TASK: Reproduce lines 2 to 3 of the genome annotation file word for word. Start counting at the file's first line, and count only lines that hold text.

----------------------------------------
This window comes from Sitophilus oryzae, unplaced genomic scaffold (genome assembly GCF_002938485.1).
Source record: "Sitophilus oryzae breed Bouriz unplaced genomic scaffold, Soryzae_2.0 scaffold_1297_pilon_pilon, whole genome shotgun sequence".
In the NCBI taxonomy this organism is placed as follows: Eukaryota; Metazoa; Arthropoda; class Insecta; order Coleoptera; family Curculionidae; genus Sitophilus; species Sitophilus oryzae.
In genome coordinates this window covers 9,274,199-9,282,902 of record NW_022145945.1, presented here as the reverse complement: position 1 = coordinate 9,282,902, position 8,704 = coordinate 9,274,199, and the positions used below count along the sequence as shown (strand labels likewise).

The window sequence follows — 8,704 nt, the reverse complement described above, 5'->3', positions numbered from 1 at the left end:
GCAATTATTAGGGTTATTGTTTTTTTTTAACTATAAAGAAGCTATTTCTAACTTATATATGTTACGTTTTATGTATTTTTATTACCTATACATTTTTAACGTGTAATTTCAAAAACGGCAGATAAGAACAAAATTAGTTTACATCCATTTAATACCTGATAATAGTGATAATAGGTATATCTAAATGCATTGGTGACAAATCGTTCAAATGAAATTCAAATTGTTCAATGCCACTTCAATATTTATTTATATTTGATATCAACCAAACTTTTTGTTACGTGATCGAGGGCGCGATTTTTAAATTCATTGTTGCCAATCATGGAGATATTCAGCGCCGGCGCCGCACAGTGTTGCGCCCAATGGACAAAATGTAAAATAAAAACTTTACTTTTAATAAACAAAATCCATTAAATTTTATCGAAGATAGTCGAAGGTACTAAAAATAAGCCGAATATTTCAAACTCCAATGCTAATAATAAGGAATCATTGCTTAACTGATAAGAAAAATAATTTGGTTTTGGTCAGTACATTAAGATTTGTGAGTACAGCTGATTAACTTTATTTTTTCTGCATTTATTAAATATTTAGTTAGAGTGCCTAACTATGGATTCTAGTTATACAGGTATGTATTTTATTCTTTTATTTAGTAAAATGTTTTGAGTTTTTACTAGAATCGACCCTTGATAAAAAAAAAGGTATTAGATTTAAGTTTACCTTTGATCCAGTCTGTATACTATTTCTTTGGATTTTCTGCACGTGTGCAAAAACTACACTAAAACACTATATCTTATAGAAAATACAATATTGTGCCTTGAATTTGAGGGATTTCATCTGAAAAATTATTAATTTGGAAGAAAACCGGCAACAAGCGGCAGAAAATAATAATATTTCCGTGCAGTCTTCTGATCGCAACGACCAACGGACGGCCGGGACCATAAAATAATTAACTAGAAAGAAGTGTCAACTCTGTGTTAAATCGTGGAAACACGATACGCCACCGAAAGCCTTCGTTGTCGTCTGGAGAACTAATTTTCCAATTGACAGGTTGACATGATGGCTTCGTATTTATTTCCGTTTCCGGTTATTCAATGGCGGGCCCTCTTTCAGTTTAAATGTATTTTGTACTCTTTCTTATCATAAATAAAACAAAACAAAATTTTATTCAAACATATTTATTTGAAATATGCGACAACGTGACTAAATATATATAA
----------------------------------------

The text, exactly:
Source record: "Sitophilus oryzae breed Bouriz unplaced genomic scaffold, Soryzae_2.0 scaffold_1297_pilon_pilon, whole genome shotgun sequence".
In the NCBI taxonomy this organism is placed as follows: Eukaryota; Metazoa; Arthropoda; class Insecta; order Coleoptera; family Curculionidae; genus Sitophilus; species Sitophilus oryzae.